Bookman: Georgia GOP lawmakers are aligned with ‘Stop the Steal’ mob

February 4, 2021 4:00 am

Columnist Jay Bookman writes the excuse for storming the U.S. Capitol was to “Stop the Steal,” and the excuse for what GOP lawmakers are doing in the Georgia Legislature to restrict absentee voting is the same: “Stop the Steal.” Spencer Platt/Getty Images

Unlike the thugs who attacked the U.S. Capitol in frustration at losing an election, Georgia’s Republican legislators are not resorting to violence. However, if their methods differ, their motivations and their goals are all too familiar.

Instead of violence, our state legislators are using the mechanisms of our democracy to try to undermine that democracy, to distort and pervert it to their own political benefit. They have come to the conclusion that if their fellow Georgians are allowed to vote freely and fairly, Republicans will lose, and losing is not an outcome they can accept.

In their concerted attack on the right to vote, Georgia Republicans are even using the same justification as those who attacked the Capitol. They are claiming that absentee voting, drop boxes, automatic voter registration and other provisions of state election law – provisions originally adopted by Republicans, administered by Republicans – are being used by Democrats to commit voter fraud and thus must be dramatically restricted.

In short, the same lie that drove thousands to participate in a coup attempt in Washington is being used to achieve a similar end here in Atlanta, through a different means.

Their dilemma is obvious. After seeing Georgia turn blue, after seeing it elect two “radical socialists” as U.S. senators, Georgia Republicans feel the need to rig the system in future elections to discourage certain groups from voting. But like most of us, GOP legislators also need to think of themselves as patriots, as good, honest Americans defending the Constitution.

To reconcile those conflicting needs, an excuse is required. The excuse for storming the Capitol was to “Stop the Steal,” and the excuse for what they’re doing in the Georgia Legislature is the same: “Stop the Steal.”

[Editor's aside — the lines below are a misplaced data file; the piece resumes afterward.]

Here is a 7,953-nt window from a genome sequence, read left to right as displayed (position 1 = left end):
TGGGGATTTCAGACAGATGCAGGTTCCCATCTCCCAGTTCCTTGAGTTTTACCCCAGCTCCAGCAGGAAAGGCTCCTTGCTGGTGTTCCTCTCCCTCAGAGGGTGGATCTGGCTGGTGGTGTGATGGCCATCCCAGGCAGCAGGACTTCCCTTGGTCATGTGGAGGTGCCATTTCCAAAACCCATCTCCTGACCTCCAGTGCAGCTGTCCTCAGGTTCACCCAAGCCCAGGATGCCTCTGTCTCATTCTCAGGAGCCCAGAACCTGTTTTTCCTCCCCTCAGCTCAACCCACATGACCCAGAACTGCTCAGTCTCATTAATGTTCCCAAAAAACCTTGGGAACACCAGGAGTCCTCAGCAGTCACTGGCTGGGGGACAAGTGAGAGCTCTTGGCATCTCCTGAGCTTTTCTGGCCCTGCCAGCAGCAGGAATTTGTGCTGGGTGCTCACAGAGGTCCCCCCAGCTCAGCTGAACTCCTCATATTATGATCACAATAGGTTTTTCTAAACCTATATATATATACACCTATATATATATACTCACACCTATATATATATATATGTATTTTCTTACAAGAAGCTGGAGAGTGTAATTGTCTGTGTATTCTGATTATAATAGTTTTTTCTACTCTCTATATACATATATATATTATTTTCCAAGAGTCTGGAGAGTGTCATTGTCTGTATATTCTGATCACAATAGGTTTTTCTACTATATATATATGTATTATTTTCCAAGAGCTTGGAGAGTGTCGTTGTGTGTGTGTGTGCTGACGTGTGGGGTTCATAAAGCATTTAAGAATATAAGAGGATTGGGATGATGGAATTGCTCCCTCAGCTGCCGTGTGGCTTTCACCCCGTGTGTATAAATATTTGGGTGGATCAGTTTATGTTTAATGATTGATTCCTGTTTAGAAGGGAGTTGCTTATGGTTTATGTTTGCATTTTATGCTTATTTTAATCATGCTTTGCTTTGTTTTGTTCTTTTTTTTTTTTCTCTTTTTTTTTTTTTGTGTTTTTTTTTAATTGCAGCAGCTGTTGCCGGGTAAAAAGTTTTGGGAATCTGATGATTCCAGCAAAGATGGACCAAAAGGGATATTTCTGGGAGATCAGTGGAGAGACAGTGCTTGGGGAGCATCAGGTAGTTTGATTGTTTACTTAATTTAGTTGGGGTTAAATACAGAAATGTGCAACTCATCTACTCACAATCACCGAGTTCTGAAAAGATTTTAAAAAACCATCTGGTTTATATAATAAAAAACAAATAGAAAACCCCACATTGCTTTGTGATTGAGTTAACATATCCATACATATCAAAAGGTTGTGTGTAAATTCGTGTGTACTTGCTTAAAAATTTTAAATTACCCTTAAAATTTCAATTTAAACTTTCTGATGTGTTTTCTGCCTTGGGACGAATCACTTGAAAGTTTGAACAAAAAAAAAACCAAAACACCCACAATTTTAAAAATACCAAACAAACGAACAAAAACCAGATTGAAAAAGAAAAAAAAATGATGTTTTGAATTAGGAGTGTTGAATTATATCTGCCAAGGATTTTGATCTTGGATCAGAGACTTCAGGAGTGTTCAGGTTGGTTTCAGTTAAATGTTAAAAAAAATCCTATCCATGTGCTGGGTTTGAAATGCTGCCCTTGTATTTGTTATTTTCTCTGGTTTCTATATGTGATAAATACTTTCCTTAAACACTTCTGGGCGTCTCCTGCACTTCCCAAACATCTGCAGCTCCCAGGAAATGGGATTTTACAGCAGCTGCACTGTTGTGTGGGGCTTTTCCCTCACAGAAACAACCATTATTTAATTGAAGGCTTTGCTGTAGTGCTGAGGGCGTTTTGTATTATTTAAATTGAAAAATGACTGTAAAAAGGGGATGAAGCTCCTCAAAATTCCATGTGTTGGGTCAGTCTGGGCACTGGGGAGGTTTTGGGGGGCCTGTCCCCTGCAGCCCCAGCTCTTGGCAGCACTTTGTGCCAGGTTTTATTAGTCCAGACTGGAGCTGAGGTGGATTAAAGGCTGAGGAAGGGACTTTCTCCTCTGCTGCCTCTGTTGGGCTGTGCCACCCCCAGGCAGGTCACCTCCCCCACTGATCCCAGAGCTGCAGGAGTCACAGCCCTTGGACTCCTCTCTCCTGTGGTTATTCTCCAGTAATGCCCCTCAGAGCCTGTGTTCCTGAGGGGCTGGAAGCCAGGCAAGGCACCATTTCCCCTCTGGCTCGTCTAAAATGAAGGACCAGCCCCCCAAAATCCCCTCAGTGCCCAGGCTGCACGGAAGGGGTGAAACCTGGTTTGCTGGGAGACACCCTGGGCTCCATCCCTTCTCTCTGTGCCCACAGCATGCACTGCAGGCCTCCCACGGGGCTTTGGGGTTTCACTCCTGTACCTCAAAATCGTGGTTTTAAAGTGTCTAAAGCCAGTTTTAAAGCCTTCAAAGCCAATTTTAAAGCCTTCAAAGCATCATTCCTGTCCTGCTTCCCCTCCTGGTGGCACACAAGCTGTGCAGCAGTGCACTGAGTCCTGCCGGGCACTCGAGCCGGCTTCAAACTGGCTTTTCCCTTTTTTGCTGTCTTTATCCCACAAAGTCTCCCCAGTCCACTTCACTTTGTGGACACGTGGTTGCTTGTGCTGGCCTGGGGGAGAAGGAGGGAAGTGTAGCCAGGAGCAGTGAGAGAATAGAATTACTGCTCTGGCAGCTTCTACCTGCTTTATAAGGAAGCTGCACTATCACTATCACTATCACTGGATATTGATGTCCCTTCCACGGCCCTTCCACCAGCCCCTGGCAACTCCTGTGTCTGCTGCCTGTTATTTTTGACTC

This is nothing new. Alleged election fraud has been the excuse for voter suppression for generations. It was their excuse when conservatives used poll taxes and literacy tests to prevent black Georgians from voting; it remains their excuse for attempting to enact new voting restrictions today.

However, the incredibly close scrutiny paid to electoral processes and law during the chaotic 2020 campaign season has produced an important side benefit. At this moment in history, the stakes for Republicans wanting to prove election fraud cannot have been higher; this moment has also come at a time when the GOP controlled almost all of the mechanisms by which such fraud would be investigated.

Egged on by Donald Trump, Republicans have had immense motivation to turn over every rock, to investigate every lead, to find something, anything, that could plausibly be portrayed as voter fraud. They have also had all the resources and authority needed to do so. Under such circumstances, the prosecutor, attorney general, conservative lawyer or journalist who discovered such evidence would be hailed a national hero.